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Recognizing The 150Th Anniversary Of The Founding Of Macy’S, Inc.

Rep. Nydia M. Velázquez

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Mr. Speaker, I move to suspend the rules and agree to the resolution (H. Res. 1473) recognizing the 150th anniversary year of the founding of Macy's, Inc., as an American entrepreneurial success story and the role Macy's, Inc., plays in supporting America's small businesses and vendors, including those that are minority and women owned; celebrating the vision, innovativeness, and ingenuity of all of our Nation's small businesses.

The Clerk read the title of the resolution.

The text of the resolution is as follows:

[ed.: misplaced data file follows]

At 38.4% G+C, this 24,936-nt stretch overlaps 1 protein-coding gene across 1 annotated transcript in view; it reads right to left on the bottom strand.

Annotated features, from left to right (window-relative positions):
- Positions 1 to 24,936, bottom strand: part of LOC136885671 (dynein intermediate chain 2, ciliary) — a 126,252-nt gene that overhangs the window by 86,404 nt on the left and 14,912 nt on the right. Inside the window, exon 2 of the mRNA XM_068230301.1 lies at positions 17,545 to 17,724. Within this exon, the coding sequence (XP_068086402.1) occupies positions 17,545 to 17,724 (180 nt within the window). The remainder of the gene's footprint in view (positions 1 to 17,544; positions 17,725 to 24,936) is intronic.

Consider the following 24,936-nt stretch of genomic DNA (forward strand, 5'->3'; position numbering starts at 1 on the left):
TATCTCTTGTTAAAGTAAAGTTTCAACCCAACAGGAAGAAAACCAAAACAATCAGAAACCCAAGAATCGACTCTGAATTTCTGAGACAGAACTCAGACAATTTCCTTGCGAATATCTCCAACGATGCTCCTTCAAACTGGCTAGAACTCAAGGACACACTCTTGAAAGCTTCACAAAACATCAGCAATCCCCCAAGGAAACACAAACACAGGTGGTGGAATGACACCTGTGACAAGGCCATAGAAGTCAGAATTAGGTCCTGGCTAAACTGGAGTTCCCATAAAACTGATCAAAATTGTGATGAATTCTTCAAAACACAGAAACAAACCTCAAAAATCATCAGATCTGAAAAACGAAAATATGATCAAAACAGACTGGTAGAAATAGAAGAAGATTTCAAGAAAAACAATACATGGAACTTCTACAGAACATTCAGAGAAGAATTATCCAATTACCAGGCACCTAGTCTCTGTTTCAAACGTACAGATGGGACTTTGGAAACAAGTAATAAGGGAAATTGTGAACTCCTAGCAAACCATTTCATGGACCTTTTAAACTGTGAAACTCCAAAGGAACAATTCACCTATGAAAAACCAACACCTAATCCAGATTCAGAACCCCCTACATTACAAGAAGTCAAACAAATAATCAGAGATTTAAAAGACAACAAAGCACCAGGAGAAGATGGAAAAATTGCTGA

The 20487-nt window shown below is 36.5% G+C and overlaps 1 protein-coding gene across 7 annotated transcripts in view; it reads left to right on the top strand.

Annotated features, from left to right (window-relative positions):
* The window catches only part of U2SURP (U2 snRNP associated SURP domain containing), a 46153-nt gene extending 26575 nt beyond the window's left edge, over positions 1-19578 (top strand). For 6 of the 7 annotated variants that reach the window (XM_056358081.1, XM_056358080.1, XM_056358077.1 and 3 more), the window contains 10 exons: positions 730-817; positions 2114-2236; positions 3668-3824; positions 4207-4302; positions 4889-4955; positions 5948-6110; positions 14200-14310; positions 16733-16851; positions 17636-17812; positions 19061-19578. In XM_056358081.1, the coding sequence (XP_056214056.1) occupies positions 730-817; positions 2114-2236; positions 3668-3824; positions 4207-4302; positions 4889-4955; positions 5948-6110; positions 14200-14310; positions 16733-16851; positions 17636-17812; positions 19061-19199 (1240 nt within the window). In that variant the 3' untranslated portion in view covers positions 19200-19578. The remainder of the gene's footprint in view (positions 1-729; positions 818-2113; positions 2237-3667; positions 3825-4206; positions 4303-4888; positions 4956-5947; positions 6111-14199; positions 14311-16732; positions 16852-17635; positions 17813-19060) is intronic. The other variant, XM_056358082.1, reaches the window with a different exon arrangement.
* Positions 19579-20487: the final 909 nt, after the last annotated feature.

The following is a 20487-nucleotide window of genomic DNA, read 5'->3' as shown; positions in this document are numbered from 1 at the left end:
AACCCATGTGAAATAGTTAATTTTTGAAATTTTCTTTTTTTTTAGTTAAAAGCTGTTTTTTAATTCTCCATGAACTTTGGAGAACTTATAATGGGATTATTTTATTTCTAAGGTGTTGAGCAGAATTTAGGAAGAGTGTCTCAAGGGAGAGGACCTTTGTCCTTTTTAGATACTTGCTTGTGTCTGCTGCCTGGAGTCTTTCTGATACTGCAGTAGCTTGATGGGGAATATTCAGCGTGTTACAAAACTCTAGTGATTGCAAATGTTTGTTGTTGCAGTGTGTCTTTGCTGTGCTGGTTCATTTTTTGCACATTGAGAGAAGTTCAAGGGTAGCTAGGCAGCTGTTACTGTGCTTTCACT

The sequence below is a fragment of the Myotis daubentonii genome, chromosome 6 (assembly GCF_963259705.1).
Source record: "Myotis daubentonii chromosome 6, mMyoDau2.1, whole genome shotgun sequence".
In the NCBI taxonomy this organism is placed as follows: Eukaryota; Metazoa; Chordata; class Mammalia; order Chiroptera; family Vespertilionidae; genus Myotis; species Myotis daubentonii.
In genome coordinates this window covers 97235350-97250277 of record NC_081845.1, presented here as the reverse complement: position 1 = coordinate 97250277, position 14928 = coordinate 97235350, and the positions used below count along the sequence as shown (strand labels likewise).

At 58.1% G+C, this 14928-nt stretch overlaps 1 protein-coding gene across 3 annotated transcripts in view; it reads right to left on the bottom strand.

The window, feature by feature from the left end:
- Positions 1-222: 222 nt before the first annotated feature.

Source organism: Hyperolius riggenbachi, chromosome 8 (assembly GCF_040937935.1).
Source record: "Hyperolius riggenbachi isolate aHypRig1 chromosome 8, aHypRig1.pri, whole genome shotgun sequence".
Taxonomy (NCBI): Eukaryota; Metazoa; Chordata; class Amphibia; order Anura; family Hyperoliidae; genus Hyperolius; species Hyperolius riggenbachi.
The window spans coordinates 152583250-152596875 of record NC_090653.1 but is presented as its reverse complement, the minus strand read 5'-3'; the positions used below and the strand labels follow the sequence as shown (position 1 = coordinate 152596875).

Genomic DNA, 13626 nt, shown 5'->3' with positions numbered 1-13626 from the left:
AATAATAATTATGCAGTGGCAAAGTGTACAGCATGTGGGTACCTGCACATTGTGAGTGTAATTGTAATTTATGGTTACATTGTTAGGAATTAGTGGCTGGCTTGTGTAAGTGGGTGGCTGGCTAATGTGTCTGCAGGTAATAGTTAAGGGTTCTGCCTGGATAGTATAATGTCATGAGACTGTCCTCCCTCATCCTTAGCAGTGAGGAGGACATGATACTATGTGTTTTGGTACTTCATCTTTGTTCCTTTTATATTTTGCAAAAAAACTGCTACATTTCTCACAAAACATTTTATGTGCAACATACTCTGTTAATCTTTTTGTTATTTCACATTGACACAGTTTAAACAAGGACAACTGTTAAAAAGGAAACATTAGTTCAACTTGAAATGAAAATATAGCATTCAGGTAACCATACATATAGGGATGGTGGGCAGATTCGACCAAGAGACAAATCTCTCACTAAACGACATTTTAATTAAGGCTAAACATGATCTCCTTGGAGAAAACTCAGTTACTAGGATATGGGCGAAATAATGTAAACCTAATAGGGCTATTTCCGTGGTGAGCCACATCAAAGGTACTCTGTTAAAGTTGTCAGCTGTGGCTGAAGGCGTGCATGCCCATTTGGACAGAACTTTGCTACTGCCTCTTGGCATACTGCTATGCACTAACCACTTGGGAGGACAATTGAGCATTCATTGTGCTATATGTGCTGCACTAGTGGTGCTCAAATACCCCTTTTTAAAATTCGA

Whereas, on October 28, 1858, 36-year-old entrepreneur Rowland Hussey Macy opened a small dry goods store know as R.H. Macy & Co. at the corner of 14th Street and 6th Avenue in New York City; Whereas the early struggles of R.H. Macy & Co. are representative of all American small businesses and indicate the intense drive and spirit of our Nation's entrepreneurs; Whereas Rowland Hussey Macy adopted a red star as his symbol of success, dating back to his days as a sailor, and had first-day sales totaling $11.06; Whereas, after the first full year in operation, R.H. Macy & Co. had gross sales of almost $90,000, and, by 1877, nearly 20 years after it was founded, R.H. Macy & Co. had become a full-fledged department store occupying the ground space of 11 adjacent buildings; Whereas, as small businesses must evolve to remain competitive in the marketplace, Macy's is known for several firsts that changed the retail industry, including being the first retailer to promote a woman, Margaret Getchell, to an executive position, pioneering such revolutionary business practices as the one-price system, in which the same item was sold to every customer at one price, and quoting specific prices for goods in newspaper advertising; Whereas the competitive pressures facing small retailers such as Macy's compelled it to pursue creative merchandising initiatives, including being the first to introduce such products as the tea bag, the Idaho baked potato, and colored bath towels; Whereas, by November 1902, the small store had outgrown its modest storefront and moved uptown to its present Herald Square location on Broadway and 34th Street, establishing an attraction for shoppers from around the world; Whereas, as Macy's, Inc., has grown, it has not forgotten its heritage as a small business and promoted small firms, pursued supplier diversity initiatives, and assisted in the growth of talented entrepreneurs by striving to purchase and support vendors who are certified as minority or women owned; Whereas Macy's, Inc., purchases goods and services from these small business enterprises and encourages prospective suppliers to partner with it and take advantage of its Supplier Diversity Program and provides participating vendors with direction and guidance to help them plan and ready for the strategic demands of a larger-scale retail relationship; and Whereas Macy's, Inc., held its first-ever national supplier diversity fair in New York City in August 2007 targeting the minority- and women-owned vendor community in the cosmetics and skincare categories with the goal of enhancing Macy's existing assortment for its diverse multicultural customer population: Now, therefore, be it Resolved, That the House of Representatives-- (1) recognizes-- (A) the 150th anniversary year of the founding of Macy's, Inc., as an American entrepreneurial success story; and (B) the role Macy's, Inc., plays in supporting America's small businesses and vendors, including those that are minority and women owned; (2) celebrates the vision, innovativeness, and ingenuity of all of our Nation's small businesses that aspire to grow and prosper as Macy's, Inc., has over its 150-year history; and (3) congratulates Macy's, Inc., as an American entrepreneurial success story.